These real estate websites can access a sales price when it is listed on the MLS, but they can’t see how much it sold for.  Take two homes that recently sold in Boise last month, one sold for $70K over the asking price, and the other sold for $30K.  Since Zillow can’t access the final sales price, it uses the listing price which is substantially less than the final price and hence is unable to come with an accurate sales price estimate. Here’s an example: I went to several online sites like Zillow and plugged in the street where I live in the Bench in Boise.  Zillow’s estimated price range for almost every home on the street, including my own was incorrectly priced by $20K-$100K.   When selling a home, incorrectly pricing from the start can make a big difference in the final price.

Even Zillow acknowledges their Zestimates are limited and has a rating system for their accuracy per county.  4 stars is Best Accuracy, 3 stars is Good Accuracy, 2 stars are Fair Accuracy and 1 star is Tax Assessor Value or Unable to Compute Zestimate Accuracy.  All counties in Idaho including, Ada, Gem, and Canyon County only had 1 star.   According to Zillow.com, a Zestimate, “is not an appraisal and it should be used as a starting point. We encourage buyers, sellers, and homeowners to supplement the Zestimate with other research such as visiting the home, getting a professional appraisal of the home, or requesting a comparative market analysis (CMA) from a real estate agent.”

Does the lack of accuracy for Idaho on Realtor.com, Trulia, or  Zillow.com mean it’s no longer a good source when considering selling a property?  No, there is still a lot of good information that can be found on these websites, and their platforms are often easy to use and enjoyable to look at, but even Zillow acknowledges that even with their most accurate Zestimates it does not substitute working with a trained professional to find the true value of your home in the current market.

If you would like to know the true value of your home in the current market please contact Jennifer Louis, Real Estate Expert for the Boise Metro Area for a free home value analysis. (208) 509-9122 or jennlouis@welcometoboiseandbeyond.com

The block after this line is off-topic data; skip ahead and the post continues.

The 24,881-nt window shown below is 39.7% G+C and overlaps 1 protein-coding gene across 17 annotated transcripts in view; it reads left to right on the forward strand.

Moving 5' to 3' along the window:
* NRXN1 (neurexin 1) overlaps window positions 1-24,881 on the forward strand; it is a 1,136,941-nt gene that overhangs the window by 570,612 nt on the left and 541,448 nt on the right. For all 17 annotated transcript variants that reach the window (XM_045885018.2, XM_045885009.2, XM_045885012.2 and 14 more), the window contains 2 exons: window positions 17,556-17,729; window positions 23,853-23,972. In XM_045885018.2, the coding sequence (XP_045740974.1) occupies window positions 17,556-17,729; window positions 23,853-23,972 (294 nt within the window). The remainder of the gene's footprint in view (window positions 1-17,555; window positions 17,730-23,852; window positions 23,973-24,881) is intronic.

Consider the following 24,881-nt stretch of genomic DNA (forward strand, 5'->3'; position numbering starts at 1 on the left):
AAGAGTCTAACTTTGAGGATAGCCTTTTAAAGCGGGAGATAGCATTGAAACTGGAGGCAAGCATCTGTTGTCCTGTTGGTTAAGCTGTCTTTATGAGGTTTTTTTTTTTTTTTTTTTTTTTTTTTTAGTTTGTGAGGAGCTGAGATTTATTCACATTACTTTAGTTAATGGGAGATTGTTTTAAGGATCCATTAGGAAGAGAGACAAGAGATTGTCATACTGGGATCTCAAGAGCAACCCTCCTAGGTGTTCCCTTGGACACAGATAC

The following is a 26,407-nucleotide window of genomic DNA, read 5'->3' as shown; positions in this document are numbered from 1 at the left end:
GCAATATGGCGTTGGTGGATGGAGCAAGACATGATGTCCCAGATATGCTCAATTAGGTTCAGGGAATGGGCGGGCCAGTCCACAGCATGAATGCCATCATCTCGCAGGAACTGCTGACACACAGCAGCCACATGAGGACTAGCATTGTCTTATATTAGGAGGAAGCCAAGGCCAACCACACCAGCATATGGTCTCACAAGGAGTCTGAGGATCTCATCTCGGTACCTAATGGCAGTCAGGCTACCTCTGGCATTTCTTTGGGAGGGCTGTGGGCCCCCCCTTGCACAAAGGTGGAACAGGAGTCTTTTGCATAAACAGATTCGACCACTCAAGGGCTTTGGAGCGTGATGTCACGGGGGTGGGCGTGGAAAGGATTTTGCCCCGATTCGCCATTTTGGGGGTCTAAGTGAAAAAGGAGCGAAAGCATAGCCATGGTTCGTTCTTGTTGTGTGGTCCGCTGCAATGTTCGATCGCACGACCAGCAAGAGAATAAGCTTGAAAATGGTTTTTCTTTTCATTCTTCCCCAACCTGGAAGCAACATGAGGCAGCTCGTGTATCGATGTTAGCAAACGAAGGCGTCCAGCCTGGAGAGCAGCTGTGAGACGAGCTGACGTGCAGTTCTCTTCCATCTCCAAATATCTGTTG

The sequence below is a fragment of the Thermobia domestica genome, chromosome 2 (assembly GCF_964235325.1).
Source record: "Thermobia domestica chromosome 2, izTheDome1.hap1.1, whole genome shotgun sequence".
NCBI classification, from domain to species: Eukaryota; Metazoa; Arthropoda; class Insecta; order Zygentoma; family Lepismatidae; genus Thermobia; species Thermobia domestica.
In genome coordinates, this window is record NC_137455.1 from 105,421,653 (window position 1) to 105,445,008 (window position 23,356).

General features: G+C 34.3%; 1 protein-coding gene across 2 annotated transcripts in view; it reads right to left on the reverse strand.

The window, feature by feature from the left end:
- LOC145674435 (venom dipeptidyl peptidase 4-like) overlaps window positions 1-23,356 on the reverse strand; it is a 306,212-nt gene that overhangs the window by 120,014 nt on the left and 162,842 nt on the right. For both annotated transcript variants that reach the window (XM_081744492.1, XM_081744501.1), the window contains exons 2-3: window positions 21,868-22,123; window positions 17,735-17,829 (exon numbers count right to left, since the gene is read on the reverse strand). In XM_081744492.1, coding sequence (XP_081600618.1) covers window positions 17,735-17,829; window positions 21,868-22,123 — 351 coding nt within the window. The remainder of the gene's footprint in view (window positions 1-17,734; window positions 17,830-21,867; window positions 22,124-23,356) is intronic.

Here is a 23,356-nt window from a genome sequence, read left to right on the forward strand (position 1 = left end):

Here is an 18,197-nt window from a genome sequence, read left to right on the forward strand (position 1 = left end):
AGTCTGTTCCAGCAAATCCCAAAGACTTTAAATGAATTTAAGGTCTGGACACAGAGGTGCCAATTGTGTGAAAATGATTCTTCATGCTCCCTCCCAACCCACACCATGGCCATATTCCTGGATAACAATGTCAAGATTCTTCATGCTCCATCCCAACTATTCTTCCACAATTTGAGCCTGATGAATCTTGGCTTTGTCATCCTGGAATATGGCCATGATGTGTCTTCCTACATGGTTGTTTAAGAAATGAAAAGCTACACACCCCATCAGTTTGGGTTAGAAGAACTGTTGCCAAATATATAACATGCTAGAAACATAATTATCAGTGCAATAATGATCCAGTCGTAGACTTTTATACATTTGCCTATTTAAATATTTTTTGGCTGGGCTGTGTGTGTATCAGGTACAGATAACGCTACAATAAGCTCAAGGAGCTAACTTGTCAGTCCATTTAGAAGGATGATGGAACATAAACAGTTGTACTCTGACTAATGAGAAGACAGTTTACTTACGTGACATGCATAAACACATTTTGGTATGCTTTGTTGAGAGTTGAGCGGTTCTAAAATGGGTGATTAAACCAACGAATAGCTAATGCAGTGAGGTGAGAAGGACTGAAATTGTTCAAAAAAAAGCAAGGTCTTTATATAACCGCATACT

January 2021 – Boise Metro Market Update

January 2021 – Boise Metro Market Update

As buyers in the Boise Metro area snap up what little housing inventory exists many are hopeful that Spring will bring an increase in homes for sale, but will it? 

Traditionally, Spring is when the Boise Metro Area housing market really opens up.  As temperatures rise and days are longer many homeowners on the cusp of selling start the preparations of getting their home ready to sell, but this year may not bring as many homes to the market as some may hope.  Mainly due to the pandemic situation dragging on and the fear of moving in such uncertain times has made many put an indefinite hold on selling their home.  

Yet, as sellers put the brakes on selling their homes, the Boise Metro area is seeing a huge influx of buyers moving to the area looking to escape crowded higher-priced cities for Boise’s more affordable housing and outdoor draw.  So what can we expect as we approach Spring?  Pretty much the same as we’ve been seeing since Winter, low inventory, high demand and rapidly increasing pricing.  

Here’s a snapshot of the Boise Metro Market Trends in January this year compared to one year prior:

Home prices have risen in Ada County by over 20% and in Canyon County by 33% annually.  Here are some other interesting trends we saw in January:

In Ada County of the 355 existing, single-family homes that sold in January 56% of them sold over the asking price, and 24% of those homes sold with cash financing.  In Canyon County of the 185 existing, single-family homes that sold 56% sold over asking price and 23% sold with cash financing.

Boise’s market and trends could be considered good news or bad news depending on your role in this market.  

For sellers, it’s good, if they are ready to sell now while the market sizzles.  We’re seeing more homes for sale include terms in their listing such as “selling as-is”, “seller to make no repairs”, etc.  Many buyers are agreeing to buy the home while removing their inspection contingency and also removing their appraisal contingency to make their offers more appealing.  In the end, it seems price is the ultimate deciding factor.  In homes that are priced under Fair Market Value, we can see up to 25 offers on a home and offers up to 30% over asking price.  This is why it’s imperative that sellers price their home correctly to draw this kind of interest on a home and ultimately get the best offer.  

The above stats can be disheartening for buyers looking to purchase a home in the area, but the reality is that homes are out there, and with a good strategy, the right agent and patience, buyers do eventually get the right home.  My blog article lays out proven tips for buyers looking to buy into this market.  The trends are showing that while inventory remains low home prices will continue to rise making it a good time to invest in a home and start building equity.  Additionally, interest rates remain incredibly low making rising home prices more affordable in the long-term.  Since the majority of homes sold are still be financed via a lender it’s a great time for buyers to see if they qualify for the low-interest rate and start their home search.


Here is the median price breakdown for single-family existing & new homes in the Treasure Valley for January 2021:

Boise: $432,750
Meridian: $433,000
Eagle:  $746,442
Star: $460,000
Kuna: $430,000
Nampa: $343,000
Caldwell: $307,000

For more details on the market and trends in the Boise Metro Area please contact Boise Area Real Estate Expert, Jennifer Louis at (208) 509-9122 or jennlouis@welcometoboiseandbeyond.com